— from Primeval and Other Times, by Olga Tokarczuk.

Like a dull sigh. Takes time into its possession.

Monday, May 28, 2018

It is impossible to grasp everything at once

People think they live more intensely than animals, than plants, and especially than things. Animals sense that they live more intensely than plants and things. Plants dream that they live more intensely than things. But things last, and this lasting is more alive than anything else.
People come and go. We live, we die. We're all the same, interchangeable. The things, they live without us, take on a life of their own. (How intensely do you live?)

Primeval and Other Times, by Olga Tokarczuk, is absolutely exquisite in evoking someplace mythical, an irrelevant backwater locked in time and space that finally transcends its limitations. Primeval is the centre of the universe. There is no before or after.

The book starts and ends with a coffee-grinder. We don't know exactly where it came from (somewhere in the east) and we don't know what lies ahead (the world is opening to the west), but it's passed through three generations of one family in Primeval. Life is a grind, life grinds you down, and it just keeps grinding. Things last.
If you take a close look at an object, with your eyes closed to avoid being deceived by the appearances that things exude around themselves, if you allow yourself to be mistrustful, you can see their true faces, at least for a moment.
According to Ruta, the world outside of Primeval doesn't exist. Does she truly believe this? (One day she tries to leave.) Or is it just a story she tells gullible Izydor?
He stepped back a few paces and started running towards the spot where, according to Ruta, the boundary ran. Then he suddenly stopped. He himself did not know why. Something here wasn't right. He stretched his hands out ahead of him, and his fingertips disappeared.

Izydor felt himself split into two different boys. One of them was standing with his hands held out ahead, and they clearly lacked any fingertips. The other boy was next to him, and couldn't see the first boy, or moreover his lack of fingers. Izydor was both boys at once.
Later, Ruta once again leads Izydor into the forest:
And now he realised where his sense of lack was coming from, the sorrow that underlay everything, the sorrow that was present in every single thing, in every phenomenon, and always had been — it is impossible to grasp everything at once.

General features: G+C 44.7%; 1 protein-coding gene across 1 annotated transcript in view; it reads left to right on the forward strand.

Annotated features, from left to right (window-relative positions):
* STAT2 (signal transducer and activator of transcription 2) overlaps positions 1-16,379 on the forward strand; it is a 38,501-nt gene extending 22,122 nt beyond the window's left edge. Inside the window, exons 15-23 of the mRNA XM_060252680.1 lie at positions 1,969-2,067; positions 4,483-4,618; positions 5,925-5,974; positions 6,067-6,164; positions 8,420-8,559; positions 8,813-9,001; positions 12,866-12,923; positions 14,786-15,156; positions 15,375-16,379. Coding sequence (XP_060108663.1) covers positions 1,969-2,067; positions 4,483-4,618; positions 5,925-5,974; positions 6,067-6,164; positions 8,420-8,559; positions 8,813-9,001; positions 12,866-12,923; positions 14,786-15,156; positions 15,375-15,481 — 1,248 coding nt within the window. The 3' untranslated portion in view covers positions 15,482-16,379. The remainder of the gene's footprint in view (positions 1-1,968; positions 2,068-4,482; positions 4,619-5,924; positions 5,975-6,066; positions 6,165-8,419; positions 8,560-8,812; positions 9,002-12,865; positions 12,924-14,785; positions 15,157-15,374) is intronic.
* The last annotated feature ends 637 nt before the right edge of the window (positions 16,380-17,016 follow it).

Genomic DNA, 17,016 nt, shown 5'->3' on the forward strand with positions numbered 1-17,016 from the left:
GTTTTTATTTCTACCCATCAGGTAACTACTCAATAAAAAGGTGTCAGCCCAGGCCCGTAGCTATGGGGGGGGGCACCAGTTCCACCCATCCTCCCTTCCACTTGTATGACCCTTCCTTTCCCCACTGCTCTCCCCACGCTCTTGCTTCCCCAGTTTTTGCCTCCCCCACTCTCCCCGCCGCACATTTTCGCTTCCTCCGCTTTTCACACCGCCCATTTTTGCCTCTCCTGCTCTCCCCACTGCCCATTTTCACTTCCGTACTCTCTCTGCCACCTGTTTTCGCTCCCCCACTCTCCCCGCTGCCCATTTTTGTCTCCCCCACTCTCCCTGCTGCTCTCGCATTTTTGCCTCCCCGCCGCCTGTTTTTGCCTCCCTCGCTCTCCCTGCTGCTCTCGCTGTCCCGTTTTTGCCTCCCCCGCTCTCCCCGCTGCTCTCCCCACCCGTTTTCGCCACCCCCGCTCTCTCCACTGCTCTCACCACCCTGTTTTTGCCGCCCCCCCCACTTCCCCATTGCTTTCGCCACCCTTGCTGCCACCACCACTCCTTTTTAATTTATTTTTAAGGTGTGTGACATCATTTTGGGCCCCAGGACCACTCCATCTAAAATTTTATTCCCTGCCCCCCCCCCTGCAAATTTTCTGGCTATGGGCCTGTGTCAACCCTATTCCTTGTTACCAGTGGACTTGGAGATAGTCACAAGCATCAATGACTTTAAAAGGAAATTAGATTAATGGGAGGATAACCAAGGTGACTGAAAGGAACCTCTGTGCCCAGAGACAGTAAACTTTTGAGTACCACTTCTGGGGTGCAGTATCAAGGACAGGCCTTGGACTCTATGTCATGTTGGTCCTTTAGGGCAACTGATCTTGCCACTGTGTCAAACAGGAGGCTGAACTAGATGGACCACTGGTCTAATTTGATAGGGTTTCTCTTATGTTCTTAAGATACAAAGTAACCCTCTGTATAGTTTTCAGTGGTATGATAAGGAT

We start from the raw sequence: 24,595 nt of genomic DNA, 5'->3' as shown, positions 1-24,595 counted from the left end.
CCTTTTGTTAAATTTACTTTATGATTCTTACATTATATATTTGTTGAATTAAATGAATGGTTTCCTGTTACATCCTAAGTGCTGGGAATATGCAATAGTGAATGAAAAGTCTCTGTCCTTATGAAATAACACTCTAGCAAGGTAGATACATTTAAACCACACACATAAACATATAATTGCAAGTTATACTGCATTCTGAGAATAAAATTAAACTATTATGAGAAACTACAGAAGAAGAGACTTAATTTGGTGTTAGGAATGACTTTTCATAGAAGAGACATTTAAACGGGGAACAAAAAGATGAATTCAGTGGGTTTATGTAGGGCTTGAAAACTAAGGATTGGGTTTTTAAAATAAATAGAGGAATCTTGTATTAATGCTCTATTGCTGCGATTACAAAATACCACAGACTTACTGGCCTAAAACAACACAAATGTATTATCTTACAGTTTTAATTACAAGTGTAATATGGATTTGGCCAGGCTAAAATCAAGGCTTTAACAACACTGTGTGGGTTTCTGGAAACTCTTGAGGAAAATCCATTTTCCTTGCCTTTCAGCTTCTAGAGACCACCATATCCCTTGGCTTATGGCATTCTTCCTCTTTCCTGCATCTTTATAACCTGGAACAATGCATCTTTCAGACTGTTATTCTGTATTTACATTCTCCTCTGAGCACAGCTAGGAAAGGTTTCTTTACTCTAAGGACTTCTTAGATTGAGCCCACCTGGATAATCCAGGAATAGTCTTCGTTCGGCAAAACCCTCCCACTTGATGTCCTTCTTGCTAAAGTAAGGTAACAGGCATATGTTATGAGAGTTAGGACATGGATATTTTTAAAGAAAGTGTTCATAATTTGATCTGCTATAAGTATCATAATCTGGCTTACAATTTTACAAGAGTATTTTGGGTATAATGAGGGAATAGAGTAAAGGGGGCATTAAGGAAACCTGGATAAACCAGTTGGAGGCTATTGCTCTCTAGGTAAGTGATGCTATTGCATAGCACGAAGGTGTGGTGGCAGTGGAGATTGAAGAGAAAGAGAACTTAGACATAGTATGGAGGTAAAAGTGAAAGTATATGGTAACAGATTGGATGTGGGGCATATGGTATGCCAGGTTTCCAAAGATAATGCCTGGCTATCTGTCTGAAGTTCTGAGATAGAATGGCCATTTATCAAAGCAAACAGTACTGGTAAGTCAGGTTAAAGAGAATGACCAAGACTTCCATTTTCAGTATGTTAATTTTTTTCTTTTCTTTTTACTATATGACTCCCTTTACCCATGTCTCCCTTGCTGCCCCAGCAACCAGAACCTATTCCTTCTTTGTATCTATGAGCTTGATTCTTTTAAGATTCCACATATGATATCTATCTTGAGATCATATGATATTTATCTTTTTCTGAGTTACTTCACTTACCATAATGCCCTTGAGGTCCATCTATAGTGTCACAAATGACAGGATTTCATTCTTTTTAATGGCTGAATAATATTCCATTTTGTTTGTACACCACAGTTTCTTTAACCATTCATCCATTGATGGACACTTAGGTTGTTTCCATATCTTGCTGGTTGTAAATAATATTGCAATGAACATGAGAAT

There's a thing about God being present in process, transformation, change. Maybe he does not exist here, in Primeval, where nothing changes. But things change.

This book made me tear up, more than once. Not because of the story events per se, but for how it made me reflect on my own life, the people who come and go, what we do and don't have control over. How we live. Things that are so small and so big at the same time. Every book has its time and its place, and I'm living in a primeval state just now; this is the book I needed. I love this book.

Words without Borders


Sunday, May 27, 2018

The universe was a cramped heart

Standing under the flashing dome of the night sky, Wang suddenly felt the universe shrink until it was so small that only he was imprisoned in it. The universe was a cramped heart, and the red light that suffused everything was the translucent blood that filled the organ. Suspended in the blood, he saw that the flickering of the red light was not periodic — the pulsing was irregular. He felt a strange, perverse, immense presence that could never be understood by human intellect.
— from The Three-Body Problem, by Cixin Liu.

Tuesday, May 22, 2018

Self-indulgent masturbation

"At any minute, we could find ourselves in a nontemporal state without ever having realized it. If the ego and consciousness were related but separate entities, and one absented from the other or consciousness differentiated itself to a bodily degree, that would cause the ego's perception of time to alter, like in dreams. Time is a method of organizing entropy in a manner comprehensible to consciousness as perceived by the human mind through the lens of the ego," he said between sips, as if I understood a quarter of that without stopping to think.
The Lightning Stenography Device, by MF Sullivan, is one of the most self-indulgent and pretentious books I've had the pleasure of hate-reading in ages. I read it so you don't have to.

The device in question is a thought-to-text machine, saving you the trouble of writing things down, typing things out, losing all the brilliant tangents one travels down while crafting sentences, and working at the speed of thought itself. For some select individuals, the device seems to capture dreams, too. And those dreams are sometimes of the future.

Lightning Stenography Device. LSD. Get it?
"Cassius, no! Writing about writers is self-indulgent masturbation." Though behind her lurked the shut blinds of her office window and edge of a ficus she'd somehow kept alive since I'd last seen her in person three years before, she was not deterred from snatching up her bourbon. "Nobody wants to read that. Writers write for readers, not for other writers."
No, not so MF Sullivan. She'll condescend to her readers. (Is there any other kind of masturbation?)

The first half of the book is all like this: